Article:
“Despite all of the profound suffering the pandemic has caused, I have been proud to lead and rely on a community of educators and partners who have taken on the challenge of keeping our students healthy and safe while continuing to provide a space for students to learn. But the reality is, people are suffering and in deep personal pain — a pain I share and know, having lost my own father to the virus a few weeks ago. There has never been a more important time for unity and healing,” she said.

“…Leadership matters; our educators, students, and families will be looking to our leadership to manage through this crisis and forge forward on our path toward educational excellence,” she said.

She hopes that the next leader “is able to lay down roots in this beautiful, resilient city and build on the vision of a more just and equitable school system for our great community.”

“I am honored to have had the opportunity to lead and learn here,” Juneau said. “I will carry the spirit and lessons of this community and experience with me, and hope that our time spent together has helped strengthen the foundation for the continued growth for all our truly remarkable students.”

Resignation reactions

Reactions to her resignation are mixed, with some saying she hadn’t been there long enough, two-and-a-half years, to address long-standing issues, while others said she didn’t take complaints about racism seriously.

The school district’s Lead Communications Specialist Tim Robinson said the board’s lack of support reflects the poor rapport between Juneau and new board members due, in part, to only meeting by teleconference.

“You have to learn to work in sync, I think, the superintendent and the board. And they had a hurdle put in front of them for that. You know, five new board members and all of a sudden the pandemic happens,” Robinson said.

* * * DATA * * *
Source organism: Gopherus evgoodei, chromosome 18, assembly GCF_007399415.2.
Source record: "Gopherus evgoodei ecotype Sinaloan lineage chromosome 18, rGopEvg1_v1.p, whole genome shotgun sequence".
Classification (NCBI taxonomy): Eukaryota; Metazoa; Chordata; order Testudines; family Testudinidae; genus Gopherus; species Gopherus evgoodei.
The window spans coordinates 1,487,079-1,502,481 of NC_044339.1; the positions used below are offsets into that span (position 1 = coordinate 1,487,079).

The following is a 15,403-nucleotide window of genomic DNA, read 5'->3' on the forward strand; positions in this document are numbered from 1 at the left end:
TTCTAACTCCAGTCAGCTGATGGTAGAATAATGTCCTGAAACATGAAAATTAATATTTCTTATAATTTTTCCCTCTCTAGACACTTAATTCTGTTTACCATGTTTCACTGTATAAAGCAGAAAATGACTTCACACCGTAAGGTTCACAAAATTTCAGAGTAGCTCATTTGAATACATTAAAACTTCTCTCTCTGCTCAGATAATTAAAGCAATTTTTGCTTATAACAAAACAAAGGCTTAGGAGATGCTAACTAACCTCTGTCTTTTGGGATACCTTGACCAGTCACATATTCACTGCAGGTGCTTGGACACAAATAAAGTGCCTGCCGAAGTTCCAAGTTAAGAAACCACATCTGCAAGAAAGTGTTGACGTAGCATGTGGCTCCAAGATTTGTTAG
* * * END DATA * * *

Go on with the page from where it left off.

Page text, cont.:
He said Juneau described her decision as one she made before the board president’s comments about votes on her contract renewal. “... [it] was not predicated on predicting what the board would do. It was outside of that. She had intended to make this call.”

Robinson said, “She has made remarkable progress and exemplary work against racism and for equity, And the Seattle Excellence, which is the five-year strategic plan that she created working with staff, is I think going to end up being seen as well as her work stand out, you know, as a new benchmark for equity and anti-racism not just at this school district, but school districts in this state and nationwide. And as well as impacting this community, I think her work of anti-racism is exemplary and she's done a fantastic job.

“It's been a privilege for me to work with her, I'll tell you that. I think pretty much everybody feels like that, there was a lot of tears today, I think,” Robinson said.

The school board’s next meeting on Dec. 16. They may decide to replace her with an interim superintendent or to have her continue working while they seek a replacement.

In 2008, Juneau became the first Native woman in the country ever elected to an executive statewide office, where she became the superintendent of public instruction. In 2012, she was reelected to a second term. She also served as Montana’s superintendent of public instruction from 2008-2016.

Her background included graduation from Browning High School, located on the Blackfeet Indian reservation. She received her bachelor's degree in English from Montana State University and earned a master's in education from the Harvard Graduate School of Education.

Learning how closely tied public education and social justice were, and after teaching and working at the state education agency, Juneau set her sights on a legal education and received her juris doctorate from the University of Montana School of Law.

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Joaqlin Estus, Tlingit, is a national correspondent for Indian Country Today, and a long-time Alaska journalist.